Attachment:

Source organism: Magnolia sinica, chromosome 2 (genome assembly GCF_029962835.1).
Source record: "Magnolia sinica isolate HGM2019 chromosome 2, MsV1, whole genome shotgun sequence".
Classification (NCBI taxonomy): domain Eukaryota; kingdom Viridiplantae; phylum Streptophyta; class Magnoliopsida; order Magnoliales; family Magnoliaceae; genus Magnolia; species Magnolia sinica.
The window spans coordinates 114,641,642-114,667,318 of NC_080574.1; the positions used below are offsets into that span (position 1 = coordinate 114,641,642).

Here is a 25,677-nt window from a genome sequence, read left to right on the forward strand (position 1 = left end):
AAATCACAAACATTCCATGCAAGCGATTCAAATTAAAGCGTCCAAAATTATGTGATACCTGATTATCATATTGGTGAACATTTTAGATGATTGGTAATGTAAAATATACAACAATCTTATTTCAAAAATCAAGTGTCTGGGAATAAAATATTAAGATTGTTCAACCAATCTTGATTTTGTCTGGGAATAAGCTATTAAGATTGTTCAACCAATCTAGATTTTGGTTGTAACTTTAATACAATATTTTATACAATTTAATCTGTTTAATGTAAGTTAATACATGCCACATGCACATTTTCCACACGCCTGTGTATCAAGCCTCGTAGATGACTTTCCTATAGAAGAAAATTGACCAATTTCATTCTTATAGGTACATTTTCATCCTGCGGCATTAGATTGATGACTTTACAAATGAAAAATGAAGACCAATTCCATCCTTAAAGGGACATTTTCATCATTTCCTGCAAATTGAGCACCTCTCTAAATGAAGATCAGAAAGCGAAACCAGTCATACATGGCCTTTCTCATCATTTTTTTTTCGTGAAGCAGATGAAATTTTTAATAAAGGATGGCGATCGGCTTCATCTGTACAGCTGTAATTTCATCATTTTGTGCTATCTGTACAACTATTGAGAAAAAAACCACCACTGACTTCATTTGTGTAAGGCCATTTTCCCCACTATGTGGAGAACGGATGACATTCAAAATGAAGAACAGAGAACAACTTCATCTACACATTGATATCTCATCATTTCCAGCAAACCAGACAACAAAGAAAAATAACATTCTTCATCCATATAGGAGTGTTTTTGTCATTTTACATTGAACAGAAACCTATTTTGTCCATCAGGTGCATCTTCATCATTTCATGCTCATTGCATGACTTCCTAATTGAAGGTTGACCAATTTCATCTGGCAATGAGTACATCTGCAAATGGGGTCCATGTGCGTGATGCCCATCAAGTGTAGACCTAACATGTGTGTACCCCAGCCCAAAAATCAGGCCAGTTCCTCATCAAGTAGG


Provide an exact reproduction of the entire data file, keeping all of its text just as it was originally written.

Source organism: Magnolia sinica, chromosome 2 (genome assembly GCF_029962835.1).
Source record: "Magnolia sinica isolate HGM2019 chromosome 2, MsV1, whole genome shotgun sequence".
Classification (NCBI taxonomy): domain Eukaryota; kingdom Viridiplantae; phylum Streptophyta; class Magnoliopsida; order Magnoliales; family Magnoliaceae; genus Magnolia; species Magnolia sinica.
The window spans coordinates 114,641,642-114,667,318 of NC_080574.1; the positions used below are offsets into that span (position 1 = coordinate 114,641,642).

Here is a 25,677-nt window from a genome sequence, read left to right on the forward strand (position 1 = left end):
AAATCACAAACATTCCATGCAAGCGATTCAAATTAAAGCGTCCAAAATTATGTGATACCTGATTATCATATTGGTGAACATTTTAGATGATTGGTAATGTAAAATATACAACAATCTTATTTCAAAAATCAAGTGTCTGGGAATAAAATATTAAGATTGTTCAACCAATCTTGATTTTGTCTGGGAATAAGCTATTAAGATTGTTCAACCAATCTAGATTTTGGTTGTAACTTTAATACAATATTTTATACAATTTAATCTGTTTAATGTAAGTTAATACATGCCACATGCACATTTTCCACACGCCTGTGTATCAAGCCTCGTAGATGACTTTCCTATAGAAGAAAATTGACCAATTTCATTCTTATAGGTACATTTTCATCCTGCGGCATTAGATTGATGACTTTACAAATGAAAAATGAAGACCAATTCCATCCTTAAAGGGACATTTTCATCATTTCCTGCAAATTGAGCACCTCTCTAAATGAAGATCAGAAAGCGAAACCAGTCATACATGGCCTTTCTCATCATTTTTTTTTCGTGAAGCAGATGAAATTTTTAATAAAGGATGGCGATCGGCTTCATCTGTACAGCTGTAATTTCATCATTTTGTGCTATCTGTACAACTATTGAGAAAAAAACCACCACTGACTTCATTTGTGTAAGGCCATTTTCCCCACTATGTGGAGAACGGATGACATTCAAAATGAAGAACAGAGAACAACTTCATCTACACATTGATATCTCATCATTTCCAGCAAACCAGACAACAAAGAAAAATAACATTCTTCATCCATATAGGAGTGTTTTTGTCATTTTACATTGAACAGAAACCTATTTTGTCCATCAGGTGCATCTTCATCATTTCATGCTCATTGCATGACTTCCTAATTGAAGGTTGACCAATTTCATCTGGCAATGAGTACATCTGCAAATGGGGTCCATGTGCGTGATGCCCATCAAGTGTAGACCTAACATGTGTGTACCCCAGCCCAAAAATCAGGCCAGTTCCTCATCAAGTAGG